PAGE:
By Subin Paul
As one travels from Virjapet to Gonikoppa, somewhere near the Harthur junction emerges a hillock on the right side; this hillock is known as Kunda Betta or Kundath Bottu in local parlance. I saw this hill for the first time from the window of a state-transport bus, when I was travelling to a friend’s place in Coorg, the smallest district of Karnataka.
During the sojourn at my friend’s place, I got ample time to savour the views of Kundath Bottu, sometimes partly hidden in the morning mist, and sometimes clear enough to create a sense of nearness. Nonetheless, I decided to trek this hill.
Kundath Bottu is not a huge or steep hill. I realised this once I reached the summit. In fact, at the end of the trek I wondered what made it a ‘hillock’ for so it appeared from the bus-window or my friend’s homestead. But perhaps, this is the case with all the other hillocks too - I am not very sure.
A large portion of the Kundath Bottu was used for growing coffee and cardamom. These terraced plantations extended almost all the way to the top before they were replaced by huge bamboos growing so densely that they eclipsed the sunlight. A bunch of bamboos on one side was in the process of flowering. Some of the flowers that sprouted were oblong, white, and bore a faint smell. Interestingly, flowering in bamboo is a rare phenomenon. Bamboos have an almost cometic lifecycle, typically flowering once in 50 years!
New shoots come out from those bamboos which don’t flower. And it is from these shoots that bamboo shoot curry, a local delicacy in Coorg, is made. Yeravas, a small tribal community living on the foothills of Kundath Bottu are experts in dealing with bamboo which is also known as “poor man's timber”.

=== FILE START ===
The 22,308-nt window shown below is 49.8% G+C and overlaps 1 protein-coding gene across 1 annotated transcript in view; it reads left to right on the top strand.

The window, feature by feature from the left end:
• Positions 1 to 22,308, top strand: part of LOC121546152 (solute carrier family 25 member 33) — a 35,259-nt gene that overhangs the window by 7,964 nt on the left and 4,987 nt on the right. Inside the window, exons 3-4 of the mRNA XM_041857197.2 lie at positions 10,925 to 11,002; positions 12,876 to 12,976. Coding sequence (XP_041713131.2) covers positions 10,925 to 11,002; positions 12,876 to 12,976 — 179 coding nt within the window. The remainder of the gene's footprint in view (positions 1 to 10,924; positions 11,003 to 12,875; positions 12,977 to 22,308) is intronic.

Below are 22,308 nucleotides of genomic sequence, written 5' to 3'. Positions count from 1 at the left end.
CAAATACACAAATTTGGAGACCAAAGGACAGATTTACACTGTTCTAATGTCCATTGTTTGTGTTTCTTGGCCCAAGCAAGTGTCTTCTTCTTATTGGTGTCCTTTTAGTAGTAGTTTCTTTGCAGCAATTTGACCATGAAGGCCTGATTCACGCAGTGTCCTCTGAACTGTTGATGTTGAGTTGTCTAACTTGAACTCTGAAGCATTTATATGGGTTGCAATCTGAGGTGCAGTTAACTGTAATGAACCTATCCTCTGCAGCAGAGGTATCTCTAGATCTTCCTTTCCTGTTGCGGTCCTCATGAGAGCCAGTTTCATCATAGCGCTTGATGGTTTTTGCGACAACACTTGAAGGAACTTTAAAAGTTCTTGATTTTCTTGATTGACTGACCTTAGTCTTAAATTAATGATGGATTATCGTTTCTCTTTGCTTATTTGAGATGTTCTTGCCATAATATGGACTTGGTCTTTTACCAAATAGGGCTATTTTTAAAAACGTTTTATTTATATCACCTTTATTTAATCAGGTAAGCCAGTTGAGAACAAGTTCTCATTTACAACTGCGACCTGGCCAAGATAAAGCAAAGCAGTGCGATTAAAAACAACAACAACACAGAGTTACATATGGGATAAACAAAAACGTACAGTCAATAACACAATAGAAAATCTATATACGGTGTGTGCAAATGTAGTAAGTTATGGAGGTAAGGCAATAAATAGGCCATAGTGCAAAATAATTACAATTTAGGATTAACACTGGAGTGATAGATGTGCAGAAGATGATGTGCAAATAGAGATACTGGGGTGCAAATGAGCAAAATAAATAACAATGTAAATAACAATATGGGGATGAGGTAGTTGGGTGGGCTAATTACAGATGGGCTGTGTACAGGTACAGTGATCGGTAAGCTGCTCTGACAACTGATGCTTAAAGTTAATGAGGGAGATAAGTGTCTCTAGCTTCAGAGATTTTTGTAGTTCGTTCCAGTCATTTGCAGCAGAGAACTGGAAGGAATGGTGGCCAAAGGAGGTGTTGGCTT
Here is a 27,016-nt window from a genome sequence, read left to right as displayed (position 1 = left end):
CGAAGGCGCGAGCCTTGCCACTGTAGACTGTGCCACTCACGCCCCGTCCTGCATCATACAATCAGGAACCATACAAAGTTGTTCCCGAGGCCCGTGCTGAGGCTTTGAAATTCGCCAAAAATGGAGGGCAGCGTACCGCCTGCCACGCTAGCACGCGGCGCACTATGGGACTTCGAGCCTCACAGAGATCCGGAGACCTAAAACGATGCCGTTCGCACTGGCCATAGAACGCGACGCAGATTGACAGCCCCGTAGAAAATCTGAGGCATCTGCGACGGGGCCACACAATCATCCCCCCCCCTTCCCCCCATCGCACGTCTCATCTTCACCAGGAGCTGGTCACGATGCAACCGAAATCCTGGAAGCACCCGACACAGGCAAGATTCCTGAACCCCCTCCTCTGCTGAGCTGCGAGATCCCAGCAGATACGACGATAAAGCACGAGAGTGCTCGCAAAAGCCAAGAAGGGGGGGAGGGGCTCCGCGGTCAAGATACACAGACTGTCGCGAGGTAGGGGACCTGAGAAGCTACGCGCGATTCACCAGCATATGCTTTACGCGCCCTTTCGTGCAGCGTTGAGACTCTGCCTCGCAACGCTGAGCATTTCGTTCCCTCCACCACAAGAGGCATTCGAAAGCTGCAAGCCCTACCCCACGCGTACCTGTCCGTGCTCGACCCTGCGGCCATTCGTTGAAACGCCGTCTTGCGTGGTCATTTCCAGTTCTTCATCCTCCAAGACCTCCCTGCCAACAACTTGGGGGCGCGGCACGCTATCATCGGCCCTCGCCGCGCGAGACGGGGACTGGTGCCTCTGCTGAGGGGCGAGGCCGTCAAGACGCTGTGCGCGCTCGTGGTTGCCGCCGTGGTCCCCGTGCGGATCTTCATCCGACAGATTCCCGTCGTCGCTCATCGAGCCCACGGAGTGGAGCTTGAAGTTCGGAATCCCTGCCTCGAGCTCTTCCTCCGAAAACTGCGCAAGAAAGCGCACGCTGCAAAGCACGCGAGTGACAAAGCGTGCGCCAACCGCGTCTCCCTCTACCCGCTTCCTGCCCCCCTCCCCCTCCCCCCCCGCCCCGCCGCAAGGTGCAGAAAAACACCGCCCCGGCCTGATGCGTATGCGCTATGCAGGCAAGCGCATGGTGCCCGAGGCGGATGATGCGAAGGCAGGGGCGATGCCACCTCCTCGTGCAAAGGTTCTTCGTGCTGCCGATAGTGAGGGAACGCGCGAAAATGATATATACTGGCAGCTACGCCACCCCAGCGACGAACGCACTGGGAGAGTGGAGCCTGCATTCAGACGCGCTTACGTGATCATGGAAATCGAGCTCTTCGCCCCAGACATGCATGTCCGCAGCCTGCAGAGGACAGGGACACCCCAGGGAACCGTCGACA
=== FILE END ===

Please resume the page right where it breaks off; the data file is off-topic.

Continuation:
Yeravas are precisely aware which types of bamboo reeds make good timber. For culinary purposes, these are the stunted shoots, which are not likely to produce good quality bamboo for use in construction.
The bamboo shoots are cut and sliced into 45-60 cm-long shoots with sickles. Next, their sheaths are removed. Since raw bamboo shoots are poisonous, they are immersed in large water containers for about two days after the end of which they are washed thoroughly. Yeravas then hawk the washed bamboo shoots on the roadsides and from there it comes to the kitchens.
My friend’s mother was generous enough to make bamboo shoot curry for her guest from Bangalore. Of course, there exist several recipes for the bamboo shoot curry. The one that follows is what is mostly followed by Coorgs.
½ kg sliced bamboo shoot
2 tablespoon rice flour
2 sliced onions
6-8 garlic flakes cut-up
1 tablespoon coriander powder
½ teaspoon jeera powder
2-3 tablespoon ground coconut
2 red chillies
¼ teaspoon mustard seed
3-4 curry leaves
2-3 tablespoon cooking oil
Heat oil in a deep pan.
Put mustard seeds and curry leaves to splutter in hot oil.
Add garlic and red chillies.
Add onions and keep frying.
Put the rice flour and mix with the rest of the masala in oil.
Fry the masala for a little longer on medium heat before.
Add the bamboo shoots.
Add the ground coconut and mix well.
Add 1-2 glasses of water, mix and cover for few minutes.
Remove the cover and cook for a little longer, till the gravy is slightly thick.
Check for salt and pungency.
The tradition in Coorg is to eat bamboo shoot curry with Kadamputtu or steamed rice balls. Though the curry doesn’t smell all that great, it goes well with rice, otti and bread, but is best eaten with Kadamputtu. Bamboo shoot curry is a seasonal dish as the shoots are available only during the pre-monsoon period. The curry is prepared on a regular basis in Coorg as well as on specific occasions such as housewarming ceremonies and marriages.
A year later, I had another chance to eat bamboo shoot curry. This time, the setting was a grand restaurant in Bangalore which served the curry as part of its much-touted ‘Malnad Week’ celebrations. Apart from the bamboo shoot curry, there were other dishes too: conical kadubus, akki roti, benne dosa, medu dosa, neer dosa and various kinds of chutneys. But bamboo shoot curry was at the centre of the menu. Amidst the growing fanfare of the presumptuous city-foodies, I tasted a mouthful of curry with akki roti, and quite understandably, it turned out to be a far cry from the real thing.